Spoiler Warning. If you have any intention of seeing this film, go ahead and do so before reading beyond the first paragraph of this article. This is not just my reccomendation - this was the main message given to the press upon this film's release last year, promising a provocative twist on an otherwise run-of-the-mill story about a couple - Ethan (Mark Duplass, Jeff, Who Lives At Home) and Sophie (Elisabeth Moss, Mad Men) - who go away on a retreat to try and rekindle their marriage. The promise of such a twist has been so woven into the film's marketing blurb that it's almost certain to result in disappointment from some viewers, but I certainly wasn't one of them, as much as I think the film needed some fine tuning on its Charlie-Kaufman style plot. Remember, spoilers from now.
Ethan and Sophie have been failing to rekindle their relationship, unable to develop their relationship beyond their initial spark of passion and now reaping the unhappiness from having not moved it forward. Their new marriage councillor sends them to a retreat which seems normal at first, until both of them experience things with the other that their spouse does not remember. It seems that when one of them enters the property's guest house, they are able to interact with a doppelgänger of the other, with certain things refined and improved - Sophie's doppelgänger cooks fried breakfasts for her husband, and Ethan's is sensitive and works out. Things take a strange turn when both doppelgängers are able to leave the guest house, spiralling the film out into a bizzare sci-fi-lite plot in which it's revealed their copies are people conditioned to be like them in order to escape the house. It all gets confused from that point, until the real Ethan escapes with the woman he believes to be his real wife - and we are left to wonder whether he is right.
I wouldn't usually put focus on a film's advertising, but the director put so much PR into the preservation of a spoiler-free experience that one must wonder where that's coming from. The One I Love's concept is something out of a Twilight Zone episode (indeed, that show is name-dropped) and the film doesn't really drop its big "twists" until about two-thirds of the way through. If you accept that McDonnell just wanted to preserve the first time experience (despite living in this age of digital free information), then it was a poor decision - said third-act twist is poorly explained and not really elaboated on - and that's okay for the purpose of the movie, it's just not something to get hyped up over. A more cynical view is that the whole thing was a marketing plot to allow the film to be advertised as a more mainstream romantic comedy instead of the quirky pseudo-thriller that it is.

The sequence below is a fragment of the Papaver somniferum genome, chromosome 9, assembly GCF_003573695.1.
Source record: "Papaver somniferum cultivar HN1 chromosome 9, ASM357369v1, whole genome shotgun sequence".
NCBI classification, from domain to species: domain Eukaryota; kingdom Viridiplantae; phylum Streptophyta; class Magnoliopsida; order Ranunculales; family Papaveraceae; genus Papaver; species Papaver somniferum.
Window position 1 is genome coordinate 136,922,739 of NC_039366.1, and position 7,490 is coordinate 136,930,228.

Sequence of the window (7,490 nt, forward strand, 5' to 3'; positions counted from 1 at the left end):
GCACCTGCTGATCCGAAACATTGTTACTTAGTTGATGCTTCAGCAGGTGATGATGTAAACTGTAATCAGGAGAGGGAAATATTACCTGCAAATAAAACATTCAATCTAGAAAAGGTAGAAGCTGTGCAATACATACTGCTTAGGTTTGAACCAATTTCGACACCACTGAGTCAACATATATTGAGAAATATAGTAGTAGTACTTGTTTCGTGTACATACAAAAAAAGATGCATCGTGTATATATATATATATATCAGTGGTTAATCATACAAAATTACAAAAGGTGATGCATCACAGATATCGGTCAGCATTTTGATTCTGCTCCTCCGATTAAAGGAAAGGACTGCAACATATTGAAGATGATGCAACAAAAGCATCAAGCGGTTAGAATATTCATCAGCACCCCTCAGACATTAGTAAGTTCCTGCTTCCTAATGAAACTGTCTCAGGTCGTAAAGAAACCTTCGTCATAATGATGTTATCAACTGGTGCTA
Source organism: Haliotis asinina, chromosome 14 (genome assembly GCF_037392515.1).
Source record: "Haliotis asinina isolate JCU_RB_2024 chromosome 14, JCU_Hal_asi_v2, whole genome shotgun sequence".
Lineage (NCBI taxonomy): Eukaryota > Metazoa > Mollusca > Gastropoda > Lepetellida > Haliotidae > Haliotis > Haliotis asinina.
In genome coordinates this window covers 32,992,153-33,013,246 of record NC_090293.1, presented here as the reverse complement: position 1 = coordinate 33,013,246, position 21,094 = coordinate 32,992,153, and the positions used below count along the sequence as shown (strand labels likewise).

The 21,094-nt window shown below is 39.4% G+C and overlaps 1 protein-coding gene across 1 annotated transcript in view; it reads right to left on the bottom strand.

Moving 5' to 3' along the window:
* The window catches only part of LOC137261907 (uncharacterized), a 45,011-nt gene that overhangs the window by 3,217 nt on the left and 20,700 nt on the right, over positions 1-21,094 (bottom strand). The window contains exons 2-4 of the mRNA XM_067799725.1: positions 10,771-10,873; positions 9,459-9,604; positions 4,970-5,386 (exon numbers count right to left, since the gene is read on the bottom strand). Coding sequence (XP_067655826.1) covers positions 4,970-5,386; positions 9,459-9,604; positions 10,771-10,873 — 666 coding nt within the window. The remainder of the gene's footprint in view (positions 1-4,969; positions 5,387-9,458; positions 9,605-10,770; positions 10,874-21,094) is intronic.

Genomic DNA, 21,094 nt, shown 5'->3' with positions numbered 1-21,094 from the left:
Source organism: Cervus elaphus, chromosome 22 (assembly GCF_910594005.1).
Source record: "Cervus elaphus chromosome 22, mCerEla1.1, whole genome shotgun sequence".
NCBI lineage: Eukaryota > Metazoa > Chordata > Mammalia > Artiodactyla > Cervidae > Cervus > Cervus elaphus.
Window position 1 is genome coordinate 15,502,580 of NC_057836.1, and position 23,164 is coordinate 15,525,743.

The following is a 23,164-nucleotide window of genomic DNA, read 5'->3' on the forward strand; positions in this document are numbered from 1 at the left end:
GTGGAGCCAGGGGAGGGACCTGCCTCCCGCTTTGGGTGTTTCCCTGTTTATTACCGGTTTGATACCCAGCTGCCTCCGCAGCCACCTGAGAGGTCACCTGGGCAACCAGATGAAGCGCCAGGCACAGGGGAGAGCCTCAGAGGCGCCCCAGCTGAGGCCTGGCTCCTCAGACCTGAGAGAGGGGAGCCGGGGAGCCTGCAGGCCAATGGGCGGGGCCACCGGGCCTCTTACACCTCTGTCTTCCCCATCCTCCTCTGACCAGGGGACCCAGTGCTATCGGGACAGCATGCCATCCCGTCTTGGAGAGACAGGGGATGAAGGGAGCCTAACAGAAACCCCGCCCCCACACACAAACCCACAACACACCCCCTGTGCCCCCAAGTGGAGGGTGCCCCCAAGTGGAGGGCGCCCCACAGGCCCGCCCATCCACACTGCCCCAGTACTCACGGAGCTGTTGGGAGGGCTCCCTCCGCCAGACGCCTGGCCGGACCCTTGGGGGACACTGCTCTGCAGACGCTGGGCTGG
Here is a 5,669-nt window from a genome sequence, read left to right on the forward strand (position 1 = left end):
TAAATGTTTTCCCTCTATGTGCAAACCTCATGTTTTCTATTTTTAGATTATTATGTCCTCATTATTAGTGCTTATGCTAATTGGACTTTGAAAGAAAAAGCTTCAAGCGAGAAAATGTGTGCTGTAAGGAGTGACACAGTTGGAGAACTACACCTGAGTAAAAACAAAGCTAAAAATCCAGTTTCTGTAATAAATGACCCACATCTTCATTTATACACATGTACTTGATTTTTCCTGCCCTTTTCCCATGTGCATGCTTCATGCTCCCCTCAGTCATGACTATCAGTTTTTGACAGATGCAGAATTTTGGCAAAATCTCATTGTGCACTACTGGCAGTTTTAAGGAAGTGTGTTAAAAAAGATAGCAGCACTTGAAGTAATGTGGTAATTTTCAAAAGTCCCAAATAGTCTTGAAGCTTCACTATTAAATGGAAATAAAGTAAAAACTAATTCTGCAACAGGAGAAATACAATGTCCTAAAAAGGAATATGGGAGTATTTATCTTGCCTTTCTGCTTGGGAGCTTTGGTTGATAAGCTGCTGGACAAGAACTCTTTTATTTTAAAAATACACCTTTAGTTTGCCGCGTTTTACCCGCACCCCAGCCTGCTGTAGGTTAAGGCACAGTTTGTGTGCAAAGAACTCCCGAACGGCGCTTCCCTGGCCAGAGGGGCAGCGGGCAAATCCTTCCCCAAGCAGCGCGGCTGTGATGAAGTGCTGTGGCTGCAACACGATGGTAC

All that makes things a little awkward from the off, because despite that little bit of strangeness in its marketing, I really love this film. Duplass and Moss carry the film for pretty much its entire runtime, and play two characters who are subtly the same but different. Moss especially manages some Tatiana Maslany style subtlety whenever she gets to play her doppelgänger (mainly near the film's end.) On a textual level, The One I Love captures the necessity of renewal in long-term relationships, with both characters defeated by their inability to compromise and work towards maintaining their relationship as both of them change and grow older. If the final scene's suggestion is to be believed, then Ethan can never learn his lesson, because he now lives with a version of his wife who will change to acquiesce to his desires, and by pursuing Fake!Ethan, Sophie is now trapped in the estate for some unknown amount of time, possibly for the rest of her life.
The supernatural idea that defines the first half the of the movie becomes its main flaw when they try to explain it - as a plot device it just exists, but the moment you try and explain its mechanics in real-world terms you start to strain suspension of disbelief. A doppelgänger producing house in the middle of nowhere is a random supernatural occurrence. Introduce elements of conspiracy and secret files and a strange, lethal force-field, and you start wanting to put people behind their existence. And the film doesn't need that, because as it stands its a good enough exploration of the central relationship. If you've not seen the film and you read this far anyway just to defy me (it's okay, I still love you, reader), go and see it. There are a few shots that linger for too long and all over the direction could have some fat cut away from it, but as an experience it's still a fantastic rollercoaster with a fairly decent message behind it.